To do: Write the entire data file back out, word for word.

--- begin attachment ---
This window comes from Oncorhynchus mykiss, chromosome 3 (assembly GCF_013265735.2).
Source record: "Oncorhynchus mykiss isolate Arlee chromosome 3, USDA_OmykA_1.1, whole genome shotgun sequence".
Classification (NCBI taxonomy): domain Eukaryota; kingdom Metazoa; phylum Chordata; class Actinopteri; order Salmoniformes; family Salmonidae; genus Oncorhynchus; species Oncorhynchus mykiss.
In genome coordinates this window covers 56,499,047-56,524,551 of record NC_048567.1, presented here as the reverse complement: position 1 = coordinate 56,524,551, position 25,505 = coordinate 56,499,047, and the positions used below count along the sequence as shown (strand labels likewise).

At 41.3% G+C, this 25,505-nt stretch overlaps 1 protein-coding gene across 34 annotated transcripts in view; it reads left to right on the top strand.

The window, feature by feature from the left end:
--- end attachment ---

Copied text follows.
This window comes from Oncorhynchus mykiss, chromosome 3 (assembly GCF_013265735.2).
Source record: "Oncorhynchus mykiss isolate Arlee chromosome 3, USDA_OmykA_1.1, whole genome shotgun sequence".
Classification (NCBI taxonomy): domain Eukaryota; kingdom Metazoa; phylum Chordata; class Actinopteri; order Salmoniformes; family Salmonidae; genus Oncorhynchus; species Oncorhynchus mykiss.
In genome coordinates this window covers 56,499,047-56,524,551 of record NC_048567.1, presented here as the reverse complement: position 1 = coordinate 56,524,551, position 25,505 = coordinate 56,499,047, and the positions used below count along the sequence as shown (strand labels likewise).

At 41.3% G+C, this 25,505-nt stretch overlaps 1 protein-coding gene across 34 annotated transcripts in view; it reads left to right on the top strand.

The window, feature by feature from the left end: